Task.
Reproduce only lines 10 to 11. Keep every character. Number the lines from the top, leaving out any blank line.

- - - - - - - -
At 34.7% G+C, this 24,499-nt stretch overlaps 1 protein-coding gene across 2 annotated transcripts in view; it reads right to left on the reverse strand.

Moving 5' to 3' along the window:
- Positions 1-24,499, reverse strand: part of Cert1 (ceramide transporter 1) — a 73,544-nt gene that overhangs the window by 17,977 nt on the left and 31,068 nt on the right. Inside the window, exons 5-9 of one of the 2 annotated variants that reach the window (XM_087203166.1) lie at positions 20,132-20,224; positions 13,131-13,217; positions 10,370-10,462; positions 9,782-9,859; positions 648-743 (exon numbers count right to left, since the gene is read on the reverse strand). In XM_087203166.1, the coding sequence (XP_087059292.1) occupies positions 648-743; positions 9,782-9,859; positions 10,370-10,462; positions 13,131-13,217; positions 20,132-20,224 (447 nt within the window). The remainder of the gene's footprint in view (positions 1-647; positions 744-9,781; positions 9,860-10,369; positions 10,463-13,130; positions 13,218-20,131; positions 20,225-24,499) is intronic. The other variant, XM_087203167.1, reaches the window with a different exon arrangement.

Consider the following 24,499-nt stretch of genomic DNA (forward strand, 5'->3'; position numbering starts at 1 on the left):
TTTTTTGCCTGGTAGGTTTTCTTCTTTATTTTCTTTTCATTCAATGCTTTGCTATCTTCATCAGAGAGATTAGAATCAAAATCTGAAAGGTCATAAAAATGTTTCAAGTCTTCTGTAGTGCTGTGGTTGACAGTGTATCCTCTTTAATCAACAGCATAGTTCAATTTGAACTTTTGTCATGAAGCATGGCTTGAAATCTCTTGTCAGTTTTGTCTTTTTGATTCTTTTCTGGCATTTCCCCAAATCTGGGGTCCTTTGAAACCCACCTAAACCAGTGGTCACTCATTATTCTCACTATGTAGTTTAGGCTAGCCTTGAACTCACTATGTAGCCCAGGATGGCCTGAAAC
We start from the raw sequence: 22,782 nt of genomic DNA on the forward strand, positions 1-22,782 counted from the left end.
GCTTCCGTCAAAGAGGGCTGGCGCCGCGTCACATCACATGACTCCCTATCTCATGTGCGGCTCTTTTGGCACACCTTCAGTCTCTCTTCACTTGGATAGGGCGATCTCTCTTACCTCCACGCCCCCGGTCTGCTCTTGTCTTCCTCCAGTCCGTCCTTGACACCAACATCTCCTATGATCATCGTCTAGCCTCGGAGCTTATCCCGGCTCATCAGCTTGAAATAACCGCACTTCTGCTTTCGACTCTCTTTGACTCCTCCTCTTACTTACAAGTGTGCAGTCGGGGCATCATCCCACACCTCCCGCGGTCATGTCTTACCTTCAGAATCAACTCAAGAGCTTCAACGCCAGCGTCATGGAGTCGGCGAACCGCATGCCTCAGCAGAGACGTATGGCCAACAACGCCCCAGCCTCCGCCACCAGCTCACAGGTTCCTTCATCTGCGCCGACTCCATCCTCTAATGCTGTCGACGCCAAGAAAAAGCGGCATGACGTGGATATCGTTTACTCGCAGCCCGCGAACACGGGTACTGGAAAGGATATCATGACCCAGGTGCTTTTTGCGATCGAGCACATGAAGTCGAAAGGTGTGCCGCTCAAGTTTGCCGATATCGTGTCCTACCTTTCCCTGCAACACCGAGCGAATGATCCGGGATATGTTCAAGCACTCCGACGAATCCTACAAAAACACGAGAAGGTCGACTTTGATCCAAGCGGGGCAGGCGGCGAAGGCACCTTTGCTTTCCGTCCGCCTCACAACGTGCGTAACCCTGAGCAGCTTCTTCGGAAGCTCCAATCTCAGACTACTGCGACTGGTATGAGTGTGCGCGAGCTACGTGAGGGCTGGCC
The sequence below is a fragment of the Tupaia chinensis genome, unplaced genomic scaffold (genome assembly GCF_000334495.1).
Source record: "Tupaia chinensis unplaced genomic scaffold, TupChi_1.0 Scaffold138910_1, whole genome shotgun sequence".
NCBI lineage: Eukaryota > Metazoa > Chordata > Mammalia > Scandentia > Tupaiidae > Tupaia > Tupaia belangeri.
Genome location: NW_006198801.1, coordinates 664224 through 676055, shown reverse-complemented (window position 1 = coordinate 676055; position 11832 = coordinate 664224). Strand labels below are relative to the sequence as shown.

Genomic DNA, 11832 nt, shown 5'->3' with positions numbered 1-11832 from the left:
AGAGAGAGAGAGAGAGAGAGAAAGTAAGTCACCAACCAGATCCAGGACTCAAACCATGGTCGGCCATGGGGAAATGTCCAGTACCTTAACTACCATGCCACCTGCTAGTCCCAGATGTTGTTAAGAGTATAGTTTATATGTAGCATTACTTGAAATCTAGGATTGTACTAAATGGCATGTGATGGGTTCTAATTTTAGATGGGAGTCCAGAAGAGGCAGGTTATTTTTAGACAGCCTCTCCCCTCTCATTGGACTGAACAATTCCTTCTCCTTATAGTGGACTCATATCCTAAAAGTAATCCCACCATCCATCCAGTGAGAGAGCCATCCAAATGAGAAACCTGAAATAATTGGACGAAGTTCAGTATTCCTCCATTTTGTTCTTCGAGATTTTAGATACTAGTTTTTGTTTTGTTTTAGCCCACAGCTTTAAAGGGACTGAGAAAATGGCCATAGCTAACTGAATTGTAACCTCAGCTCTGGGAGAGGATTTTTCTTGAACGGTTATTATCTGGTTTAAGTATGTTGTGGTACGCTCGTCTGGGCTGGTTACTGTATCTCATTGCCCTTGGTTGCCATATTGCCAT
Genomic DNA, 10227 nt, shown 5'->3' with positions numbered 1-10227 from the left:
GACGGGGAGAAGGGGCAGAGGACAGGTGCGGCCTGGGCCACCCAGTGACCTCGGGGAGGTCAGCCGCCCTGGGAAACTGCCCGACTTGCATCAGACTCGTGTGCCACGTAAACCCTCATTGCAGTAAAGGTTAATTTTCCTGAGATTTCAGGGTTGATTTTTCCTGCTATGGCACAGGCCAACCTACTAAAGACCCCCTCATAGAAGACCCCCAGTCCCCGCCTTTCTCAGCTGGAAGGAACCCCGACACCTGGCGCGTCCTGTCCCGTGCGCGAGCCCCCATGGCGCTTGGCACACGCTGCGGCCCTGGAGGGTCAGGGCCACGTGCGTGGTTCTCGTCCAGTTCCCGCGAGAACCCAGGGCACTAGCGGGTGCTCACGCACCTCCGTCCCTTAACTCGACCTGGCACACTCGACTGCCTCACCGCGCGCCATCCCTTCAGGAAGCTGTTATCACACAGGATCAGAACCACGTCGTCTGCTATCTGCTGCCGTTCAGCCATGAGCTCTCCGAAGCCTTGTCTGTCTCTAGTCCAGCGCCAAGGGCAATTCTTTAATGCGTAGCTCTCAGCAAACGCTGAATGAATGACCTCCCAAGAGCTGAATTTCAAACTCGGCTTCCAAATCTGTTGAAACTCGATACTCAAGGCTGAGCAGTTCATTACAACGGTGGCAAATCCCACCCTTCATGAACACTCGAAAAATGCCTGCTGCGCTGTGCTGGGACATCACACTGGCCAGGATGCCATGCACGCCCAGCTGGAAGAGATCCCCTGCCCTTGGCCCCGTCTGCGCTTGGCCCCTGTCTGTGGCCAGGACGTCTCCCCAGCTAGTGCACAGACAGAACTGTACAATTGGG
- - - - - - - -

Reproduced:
NCBI lineage: Eukaryota > Metazoa > Chordata > Mammalia > Scandentia > Tupaiidae > Tupaia > Tupaia belangeri.
Genome location: NW_006198801.1, coordinates 664224 through 676055, shown reverse-complemented (window position 1 = coordinate 676055; position 11832 = coordinate 664224). Strand labels below are relative to the sequence as shown.